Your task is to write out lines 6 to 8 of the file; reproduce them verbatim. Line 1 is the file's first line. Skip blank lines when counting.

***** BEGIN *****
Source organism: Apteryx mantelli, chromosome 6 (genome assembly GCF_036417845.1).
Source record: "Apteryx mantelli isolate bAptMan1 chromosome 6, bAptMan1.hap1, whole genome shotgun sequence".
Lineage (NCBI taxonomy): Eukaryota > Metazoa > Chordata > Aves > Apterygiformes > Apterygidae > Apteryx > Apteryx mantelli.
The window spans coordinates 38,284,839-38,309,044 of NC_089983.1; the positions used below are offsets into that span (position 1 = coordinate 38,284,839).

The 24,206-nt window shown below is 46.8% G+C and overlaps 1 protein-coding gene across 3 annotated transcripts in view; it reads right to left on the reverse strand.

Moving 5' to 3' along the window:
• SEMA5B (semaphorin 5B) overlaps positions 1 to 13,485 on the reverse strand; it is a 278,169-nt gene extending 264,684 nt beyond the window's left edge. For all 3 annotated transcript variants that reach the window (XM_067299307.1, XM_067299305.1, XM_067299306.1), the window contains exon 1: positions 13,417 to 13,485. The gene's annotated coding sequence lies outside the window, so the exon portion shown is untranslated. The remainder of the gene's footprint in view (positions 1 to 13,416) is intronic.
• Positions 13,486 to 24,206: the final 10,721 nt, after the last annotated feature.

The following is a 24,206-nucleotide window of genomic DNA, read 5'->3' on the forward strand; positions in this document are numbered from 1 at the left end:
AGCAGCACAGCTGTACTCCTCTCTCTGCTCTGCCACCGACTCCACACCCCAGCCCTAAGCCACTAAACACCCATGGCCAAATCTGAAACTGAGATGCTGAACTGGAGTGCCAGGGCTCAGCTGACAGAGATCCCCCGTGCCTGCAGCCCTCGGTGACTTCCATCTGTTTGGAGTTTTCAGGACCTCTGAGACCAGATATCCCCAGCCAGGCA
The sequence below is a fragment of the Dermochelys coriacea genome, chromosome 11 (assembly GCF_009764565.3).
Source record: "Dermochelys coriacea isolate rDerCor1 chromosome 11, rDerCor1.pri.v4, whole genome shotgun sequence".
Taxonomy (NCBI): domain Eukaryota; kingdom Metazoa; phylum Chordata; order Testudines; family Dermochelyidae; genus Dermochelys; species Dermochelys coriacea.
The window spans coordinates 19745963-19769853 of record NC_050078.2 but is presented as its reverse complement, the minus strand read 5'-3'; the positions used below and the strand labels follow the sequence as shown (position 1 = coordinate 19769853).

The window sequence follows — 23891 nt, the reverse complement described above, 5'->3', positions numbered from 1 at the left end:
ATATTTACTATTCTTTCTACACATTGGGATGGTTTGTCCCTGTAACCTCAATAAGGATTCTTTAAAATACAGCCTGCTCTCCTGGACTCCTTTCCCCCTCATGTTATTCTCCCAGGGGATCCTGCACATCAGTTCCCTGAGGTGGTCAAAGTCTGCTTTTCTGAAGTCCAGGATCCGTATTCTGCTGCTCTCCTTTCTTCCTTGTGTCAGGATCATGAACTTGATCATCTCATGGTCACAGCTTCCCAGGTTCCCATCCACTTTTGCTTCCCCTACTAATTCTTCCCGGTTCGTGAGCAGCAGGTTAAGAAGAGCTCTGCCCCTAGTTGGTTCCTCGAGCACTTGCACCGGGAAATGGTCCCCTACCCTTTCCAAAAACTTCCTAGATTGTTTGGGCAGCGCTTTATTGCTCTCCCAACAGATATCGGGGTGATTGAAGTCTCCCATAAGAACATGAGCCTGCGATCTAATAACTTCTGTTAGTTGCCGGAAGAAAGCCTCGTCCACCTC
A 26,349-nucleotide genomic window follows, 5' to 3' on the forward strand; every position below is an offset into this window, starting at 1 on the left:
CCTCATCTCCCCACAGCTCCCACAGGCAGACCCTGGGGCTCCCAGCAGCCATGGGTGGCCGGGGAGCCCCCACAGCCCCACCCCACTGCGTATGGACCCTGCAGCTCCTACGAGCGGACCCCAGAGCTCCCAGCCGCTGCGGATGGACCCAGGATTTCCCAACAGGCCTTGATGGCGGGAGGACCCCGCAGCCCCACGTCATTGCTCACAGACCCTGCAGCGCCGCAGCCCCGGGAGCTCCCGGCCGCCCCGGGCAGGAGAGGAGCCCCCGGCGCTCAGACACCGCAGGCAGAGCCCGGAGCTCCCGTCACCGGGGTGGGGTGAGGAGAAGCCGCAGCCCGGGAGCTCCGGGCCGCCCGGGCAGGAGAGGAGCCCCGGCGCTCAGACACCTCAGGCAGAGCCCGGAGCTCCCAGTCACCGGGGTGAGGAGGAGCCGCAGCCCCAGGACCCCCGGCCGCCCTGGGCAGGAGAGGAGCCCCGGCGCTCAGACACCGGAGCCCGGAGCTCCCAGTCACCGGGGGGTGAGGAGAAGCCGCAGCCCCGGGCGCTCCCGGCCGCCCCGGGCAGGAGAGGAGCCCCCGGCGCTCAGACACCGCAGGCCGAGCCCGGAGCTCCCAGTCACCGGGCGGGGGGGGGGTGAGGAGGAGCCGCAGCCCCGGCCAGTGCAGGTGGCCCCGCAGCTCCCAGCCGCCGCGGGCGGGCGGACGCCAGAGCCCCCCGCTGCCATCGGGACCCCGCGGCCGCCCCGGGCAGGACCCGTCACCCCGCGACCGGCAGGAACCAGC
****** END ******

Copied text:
Moving 5' to 3' along the window:
• SEMA5B (semaphorin 5B) overlaps positions 1 to 13,485 on the reverse strand; it is a 278,169-nt gene extending 264,684 nt beyond the window's left edge. For all 3 annotated transcript variants that reach the window (XM_067299307.1, XM_067299305.1, XM_067299306.1), the window contains exon 1: positions 13,417 to 13,485. The gene's annotated coding sequence lies outside the window, so the exon portion shown is untranslated. The remainder of the gene's footprint in view (positions 1 to 13,416) is intronic.
• Positions 13,486 to 24,206: the final 10,721 nt, after the last annotated feature.